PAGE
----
Zenwifi XT8 wired backhaul

Shadowflake

Occasional Visitor
Dear all,

Enclosed you can find a small drawing of my setup at home.
I have installed the ASUS zenwifi XT8 system with a wireless backhaul.

Now i would like to install a wired backhaul between the both nodes through powerline adapters.
I connected the UTP cable on both nodes to the WAN connector.
From the router XT8 i have connected a cable from the LAN port to a switch.

In this configuration the system doesn't work.
The second node LED starts to flash blue and this never stops.
The router node Led becomes RED.

Is it possible in my case to make a wired backhaul through powerline adapters?


Thanks for the feedback
 

Attachments

Tommy Grace

Regular Contributor
Hi, unless i have misunderstood the setup, i think the managed switch is causing the backhaul not to work as intended. From what i can see, you don't have the ZenWi-Fi router and node connected via powerline directly but via the switch. Don't think this will work. Have you tried putting the Zenwifi node in front of the switch temporarily to see if the backhaul works?
 

Shadowflake

Occasional Visitor
Hi, unless i have misunderstood the setup, i think the managed switch is causing the backhaul not to work as intended. From what i can see, you don't have the ZenWi-Fi router and node connected via powerline directly but via the switch. Don't think this will work. Have you tried putting the Zenwifi node in front of the switch temporarily to see if the backhaul works?
Yes i did already try this.
I connected the powerline direct to the WAN port of the Zen router node.
Afterwards i connected a Lan port of the Zen to the router.

This didn't work :(
 

Tommy Grace

Regular Contributor
Yes i did already try this.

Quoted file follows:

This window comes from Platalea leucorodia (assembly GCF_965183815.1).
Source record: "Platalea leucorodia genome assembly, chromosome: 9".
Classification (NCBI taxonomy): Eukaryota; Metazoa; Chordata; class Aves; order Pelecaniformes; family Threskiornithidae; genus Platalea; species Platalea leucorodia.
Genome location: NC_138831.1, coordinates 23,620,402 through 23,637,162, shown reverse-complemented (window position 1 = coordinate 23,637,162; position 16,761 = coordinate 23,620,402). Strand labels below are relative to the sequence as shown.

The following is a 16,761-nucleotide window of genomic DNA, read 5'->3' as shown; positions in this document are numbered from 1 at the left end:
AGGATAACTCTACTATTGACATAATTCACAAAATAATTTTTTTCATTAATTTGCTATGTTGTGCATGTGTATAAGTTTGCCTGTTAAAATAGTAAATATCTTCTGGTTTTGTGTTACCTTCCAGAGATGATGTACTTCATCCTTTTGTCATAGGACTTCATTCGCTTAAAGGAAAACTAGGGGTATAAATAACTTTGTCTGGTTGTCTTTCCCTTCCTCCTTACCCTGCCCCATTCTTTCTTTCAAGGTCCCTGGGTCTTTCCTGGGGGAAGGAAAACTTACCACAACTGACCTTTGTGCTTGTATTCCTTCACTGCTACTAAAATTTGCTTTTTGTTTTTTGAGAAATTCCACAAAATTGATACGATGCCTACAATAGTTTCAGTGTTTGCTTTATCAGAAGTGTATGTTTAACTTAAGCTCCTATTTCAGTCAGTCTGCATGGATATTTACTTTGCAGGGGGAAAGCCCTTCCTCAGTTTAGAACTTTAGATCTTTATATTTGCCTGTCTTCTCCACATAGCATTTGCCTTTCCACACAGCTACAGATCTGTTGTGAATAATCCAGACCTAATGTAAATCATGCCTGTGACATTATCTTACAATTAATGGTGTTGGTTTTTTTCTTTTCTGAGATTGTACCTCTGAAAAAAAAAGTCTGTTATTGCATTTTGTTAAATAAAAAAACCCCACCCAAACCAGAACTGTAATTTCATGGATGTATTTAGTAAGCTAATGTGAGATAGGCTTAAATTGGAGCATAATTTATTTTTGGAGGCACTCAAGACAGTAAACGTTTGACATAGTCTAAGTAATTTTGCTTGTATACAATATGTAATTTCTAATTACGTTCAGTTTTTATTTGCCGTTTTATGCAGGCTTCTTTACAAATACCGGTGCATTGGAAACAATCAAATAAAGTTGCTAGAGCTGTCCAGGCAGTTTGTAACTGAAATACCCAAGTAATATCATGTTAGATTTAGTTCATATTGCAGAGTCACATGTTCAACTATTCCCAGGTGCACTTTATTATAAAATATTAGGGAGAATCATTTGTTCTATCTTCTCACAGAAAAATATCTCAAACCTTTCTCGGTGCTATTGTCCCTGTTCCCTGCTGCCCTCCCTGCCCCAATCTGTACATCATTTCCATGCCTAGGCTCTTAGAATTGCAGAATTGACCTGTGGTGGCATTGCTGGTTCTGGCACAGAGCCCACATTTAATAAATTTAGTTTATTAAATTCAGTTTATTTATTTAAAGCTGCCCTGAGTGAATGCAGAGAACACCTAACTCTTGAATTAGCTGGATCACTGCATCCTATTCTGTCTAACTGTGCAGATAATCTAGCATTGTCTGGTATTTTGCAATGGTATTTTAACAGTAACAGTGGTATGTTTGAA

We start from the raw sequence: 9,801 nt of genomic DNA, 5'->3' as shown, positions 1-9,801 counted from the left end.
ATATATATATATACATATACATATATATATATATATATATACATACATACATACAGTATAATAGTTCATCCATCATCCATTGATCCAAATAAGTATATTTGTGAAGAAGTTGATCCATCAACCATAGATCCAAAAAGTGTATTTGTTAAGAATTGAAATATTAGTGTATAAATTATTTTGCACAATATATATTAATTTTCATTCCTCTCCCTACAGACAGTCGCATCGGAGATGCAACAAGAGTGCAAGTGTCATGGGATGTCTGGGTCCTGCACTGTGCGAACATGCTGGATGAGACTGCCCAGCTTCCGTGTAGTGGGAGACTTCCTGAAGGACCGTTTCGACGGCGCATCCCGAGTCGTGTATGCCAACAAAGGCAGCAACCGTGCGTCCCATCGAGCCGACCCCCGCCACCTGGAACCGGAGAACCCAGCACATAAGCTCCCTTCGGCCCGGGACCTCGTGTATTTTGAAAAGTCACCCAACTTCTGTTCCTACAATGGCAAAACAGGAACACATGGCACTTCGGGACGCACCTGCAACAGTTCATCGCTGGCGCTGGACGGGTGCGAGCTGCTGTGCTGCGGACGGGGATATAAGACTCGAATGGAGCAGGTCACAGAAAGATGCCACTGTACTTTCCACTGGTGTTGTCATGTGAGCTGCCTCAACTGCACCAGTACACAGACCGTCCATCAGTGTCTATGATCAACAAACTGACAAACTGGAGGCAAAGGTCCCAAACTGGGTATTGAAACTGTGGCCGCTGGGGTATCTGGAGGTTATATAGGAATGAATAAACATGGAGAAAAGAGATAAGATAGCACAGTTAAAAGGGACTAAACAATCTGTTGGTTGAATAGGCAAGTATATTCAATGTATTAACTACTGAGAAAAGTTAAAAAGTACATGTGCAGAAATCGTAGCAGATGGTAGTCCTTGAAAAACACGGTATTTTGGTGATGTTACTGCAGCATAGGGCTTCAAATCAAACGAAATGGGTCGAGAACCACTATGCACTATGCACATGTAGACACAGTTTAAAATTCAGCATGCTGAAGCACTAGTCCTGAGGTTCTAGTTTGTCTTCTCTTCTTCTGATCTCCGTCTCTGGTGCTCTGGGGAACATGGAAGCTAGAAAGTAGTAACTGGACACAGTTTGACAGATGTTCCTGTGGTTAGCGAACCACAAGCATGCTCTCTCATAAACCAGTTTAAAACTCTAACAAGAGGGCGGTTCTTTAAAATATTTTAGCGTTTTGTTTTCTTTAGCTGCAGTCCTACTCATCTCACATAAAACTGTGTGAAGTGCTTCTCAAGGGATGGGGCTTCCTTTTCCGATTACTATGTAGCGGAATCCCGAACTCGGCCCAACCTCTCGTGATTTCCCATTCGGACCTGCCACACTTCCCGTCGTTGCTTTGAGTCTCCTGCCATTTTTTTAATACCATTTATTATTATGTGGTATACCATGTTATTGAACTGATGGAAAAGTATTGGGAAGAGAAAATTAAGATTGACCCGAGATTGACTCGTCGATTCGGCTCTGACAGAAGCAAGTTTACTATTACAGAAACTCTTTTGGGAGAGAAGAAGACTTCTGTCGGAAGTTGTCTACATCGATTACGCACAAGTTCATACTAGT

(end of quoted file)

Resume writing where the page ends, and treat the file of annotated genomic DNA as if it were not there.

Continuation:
I connected the powerline direct to the WAN port of the Zen router node.
Afterwards i connected a Lan port of the Zen to the router.

This didn't work :(
Hang on, just re-read this. I think it is because you are using the WAN port to connect the powerline to the ISP modem. I wouldn't expect that to work as the backhaul will only work via the LAN ports i would have thought. Is there any way you can test using the LAN port of the router?
 

Shadowflake

Occasional Visitor
Hang on, just re-read this. I think it is because you are using the WAN port to connect the powerline to the ISP modem. I wouldn't expect that to work as the backhaul will only work via the LAN ports i would have thought. Is there any way you can test using the LAN port of the router?
Hey i have uploaded a picture of the asus manual.
According to this picture the powerline needs to be connected to the Wan.

Later today i will try what you have suggested.
 

Attachments

Tommy Grace

Regular Contributor
Hey i have uploaded a picture of the asus manual.
According to this picture the powerline needs to be connected to the Wan.

Later today i will try what you have suggested.
Sorry, i thought the router was the node and vice versa. It confused me that the node 1 was plugged into the powerline by the modem but i get it now.